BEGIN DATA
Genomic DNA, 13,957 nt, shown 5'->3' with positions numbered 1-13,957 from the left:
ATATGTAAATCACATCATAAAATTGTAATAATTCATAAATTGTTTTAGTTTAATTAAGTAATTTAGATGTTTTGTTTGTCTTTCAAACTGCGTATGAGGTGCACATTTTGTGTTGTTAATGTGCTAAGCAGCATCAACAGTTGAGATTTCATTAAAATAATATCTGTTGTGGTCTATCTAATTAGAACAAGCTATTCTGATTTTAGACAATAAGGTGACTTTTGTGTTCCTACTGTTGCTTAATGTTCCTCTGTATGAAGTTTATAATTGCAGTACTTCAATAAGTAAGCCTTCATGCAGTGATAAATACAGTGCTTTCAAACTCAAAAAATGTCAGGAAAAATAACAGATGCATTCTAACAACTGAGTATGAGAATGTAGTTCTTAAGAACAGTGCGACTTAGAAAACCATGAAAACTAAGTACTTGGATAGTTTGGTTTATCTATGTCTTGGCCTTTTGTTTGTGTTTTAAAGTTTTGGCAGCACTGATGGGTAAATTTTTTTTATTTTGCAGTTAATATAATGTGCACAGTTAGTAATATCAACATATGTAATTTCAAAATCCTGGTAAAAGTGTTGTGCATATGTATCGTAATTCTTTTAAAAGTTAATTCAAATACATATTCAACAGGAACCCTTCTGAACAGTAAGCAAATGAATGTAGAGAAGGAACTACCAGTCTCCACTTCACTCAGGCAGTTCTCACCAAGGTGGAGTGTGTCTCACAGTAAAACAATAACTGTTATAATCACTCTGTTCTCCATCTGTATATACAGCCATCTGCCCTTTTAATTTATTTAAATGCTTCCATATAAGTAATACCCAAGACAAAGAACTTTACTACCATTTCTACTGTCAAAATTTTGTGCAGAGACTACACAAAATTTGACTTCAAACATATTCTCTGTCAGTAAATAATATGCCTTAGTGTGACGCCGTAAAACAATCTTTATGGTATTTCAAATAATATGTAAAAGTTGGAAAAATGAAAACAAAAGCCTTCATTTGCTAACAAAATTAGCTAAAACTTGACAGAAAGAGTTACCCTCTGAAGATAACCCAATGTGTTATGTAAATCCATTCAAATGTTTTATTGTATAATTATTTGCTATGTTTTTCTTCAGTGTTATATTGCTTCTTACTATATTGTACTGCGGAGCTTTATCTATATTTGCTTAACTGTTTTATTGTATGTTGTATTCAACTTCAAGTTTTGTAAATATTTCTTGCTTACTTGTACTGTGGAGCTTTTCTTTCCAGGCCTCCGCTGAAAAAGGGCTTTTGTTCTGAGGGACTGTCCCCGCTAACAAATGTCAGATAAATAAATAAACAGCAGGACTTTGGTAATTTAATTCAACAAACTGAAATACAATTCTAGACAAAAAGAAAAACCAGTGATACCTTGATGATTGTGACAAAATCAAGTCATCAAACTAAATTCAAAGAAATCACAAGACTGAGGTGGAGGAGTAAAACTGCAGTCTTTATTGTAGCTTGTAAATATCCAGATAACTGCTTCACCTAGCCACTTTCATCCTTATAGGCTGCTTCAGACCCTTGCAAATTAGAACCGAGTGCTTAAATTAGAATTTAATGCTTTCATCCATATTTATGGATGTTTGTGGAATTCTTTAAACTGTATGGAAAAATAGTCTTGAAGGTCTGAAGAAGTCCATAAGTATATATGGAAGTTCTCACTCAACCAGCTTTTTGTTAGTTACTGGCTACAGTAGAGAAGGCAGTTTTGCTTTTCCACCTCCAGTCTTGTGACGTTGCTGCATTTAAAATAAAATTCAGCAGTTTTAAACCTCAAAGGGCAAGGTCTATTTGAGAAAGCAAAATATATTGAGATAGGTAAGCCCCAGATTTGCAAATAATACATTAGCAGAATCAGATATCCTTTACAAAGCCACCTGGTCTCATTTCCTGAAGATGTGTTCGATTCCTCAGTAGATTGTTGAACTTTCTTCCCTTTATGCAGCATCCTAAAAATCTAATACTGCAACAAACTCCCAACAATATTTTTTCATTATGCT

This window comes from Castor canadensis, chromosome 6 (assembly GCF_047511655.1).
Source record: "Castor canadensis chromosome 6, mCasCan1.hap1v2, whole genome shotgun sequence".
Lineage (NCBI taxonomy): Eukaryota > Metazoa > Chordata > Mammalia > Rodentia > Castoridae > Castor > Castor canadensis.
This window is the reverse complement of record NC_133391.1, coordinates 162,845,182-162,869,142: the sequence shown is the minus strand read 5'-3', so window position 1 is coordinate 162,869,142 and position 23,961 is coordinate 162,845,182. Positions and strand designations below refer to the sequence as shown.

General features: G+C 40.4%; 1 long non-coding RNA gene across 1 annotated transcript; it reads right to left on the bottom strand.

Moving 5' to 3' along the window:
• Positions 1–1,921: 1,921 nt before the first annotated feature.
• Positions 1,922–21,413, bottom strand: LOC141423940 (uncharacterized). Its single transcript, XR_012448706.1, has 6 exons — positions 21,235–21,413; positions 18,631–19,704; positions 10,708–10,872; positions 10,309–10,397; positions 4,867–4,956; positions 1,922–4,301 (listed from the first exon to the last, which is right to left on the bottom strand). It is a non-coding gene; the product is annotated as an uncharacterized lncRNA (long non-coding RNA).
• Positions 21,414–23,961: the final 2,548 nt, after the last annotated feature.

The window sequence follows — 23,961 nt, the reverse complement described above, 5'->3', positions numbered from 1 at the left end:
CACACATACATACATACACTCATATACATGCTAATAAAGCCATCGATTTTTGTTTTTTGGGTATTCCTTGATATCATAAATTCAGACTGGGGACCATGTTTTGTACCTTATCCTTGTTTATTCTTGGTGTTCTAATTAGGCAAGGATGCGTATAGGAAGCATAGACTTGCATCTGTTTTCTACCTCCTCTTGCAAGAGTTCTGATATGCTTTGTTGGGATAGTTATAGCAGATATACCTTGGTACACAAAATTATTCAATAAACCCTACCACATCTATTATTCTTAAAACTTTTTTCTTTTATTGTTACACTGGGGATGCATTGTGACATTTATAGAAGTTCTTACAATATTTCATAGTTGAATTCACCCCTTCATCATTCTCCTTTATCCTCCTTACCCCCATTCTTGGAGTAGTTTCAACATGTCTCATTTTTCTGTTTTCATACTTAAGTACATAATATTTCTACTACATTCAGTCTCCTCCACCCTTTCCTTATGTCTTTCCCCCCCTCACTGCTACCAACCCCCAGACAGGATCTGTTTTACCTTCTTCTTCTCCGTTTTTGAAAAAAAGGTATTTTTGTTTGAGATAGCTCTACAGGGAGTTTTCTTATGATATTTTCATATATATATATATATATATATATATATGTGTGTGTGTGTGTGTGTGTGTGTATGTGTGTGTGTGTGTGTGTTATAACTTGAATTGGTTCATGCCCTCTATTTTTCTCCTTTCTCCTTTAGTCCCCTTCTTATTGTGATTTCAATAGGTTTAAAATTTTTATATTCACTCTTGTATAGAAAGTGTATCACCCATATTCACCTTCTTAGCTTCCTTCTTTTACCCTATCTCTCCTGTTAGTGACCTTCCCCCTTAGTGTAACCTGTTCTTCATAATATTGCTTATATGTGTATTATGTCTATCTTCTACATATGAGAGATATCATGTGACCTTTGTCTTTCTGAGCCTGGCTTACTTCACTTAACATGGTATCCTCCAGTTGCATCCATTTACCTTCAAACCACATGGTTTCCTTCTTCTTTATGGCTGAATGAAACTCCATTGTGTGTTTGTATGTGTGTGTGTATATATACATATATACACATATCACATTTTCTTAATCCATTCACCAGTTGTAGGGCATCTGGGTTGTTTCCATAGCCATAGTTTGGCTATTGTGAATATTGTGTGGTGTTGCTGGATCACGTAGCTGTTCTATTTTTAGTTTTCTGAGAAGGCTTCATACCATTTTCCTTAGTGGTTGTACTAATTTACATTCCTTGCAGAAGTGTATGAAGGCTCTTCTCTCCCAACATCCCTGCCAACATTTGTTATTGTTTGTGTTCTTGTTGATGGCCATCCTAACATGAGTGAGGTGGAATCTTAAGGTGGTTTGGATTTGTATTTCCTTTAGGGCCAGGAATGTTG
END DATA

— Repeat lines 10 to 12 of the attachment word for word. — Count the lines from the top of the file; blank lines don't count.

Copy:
• Positions 1,922–21,413, bottom strand: LOC141423940 (uncharacterized). Its single transcript, XR_012448706.1, has 6 exons — positions 21,235–21,413; positions 18,631–19,704; positions 10,708–10,872; positions 10,309–10,397; positions 4,867–4,956; positions 1,922–4,301 (listed from the first exon to the last, which is right to left on the bottom strand). It is a non-coding gene; the product is annotated as an uncharacterized lncRNA (long non-coding RNA).
• Positions 21,414–23,961: the final 2,548 nt, after the last annotated feature.

The window sequence follows — 23,961 nt, the reverse complement described above, 5'->3', positions numbered from 1 at the left end: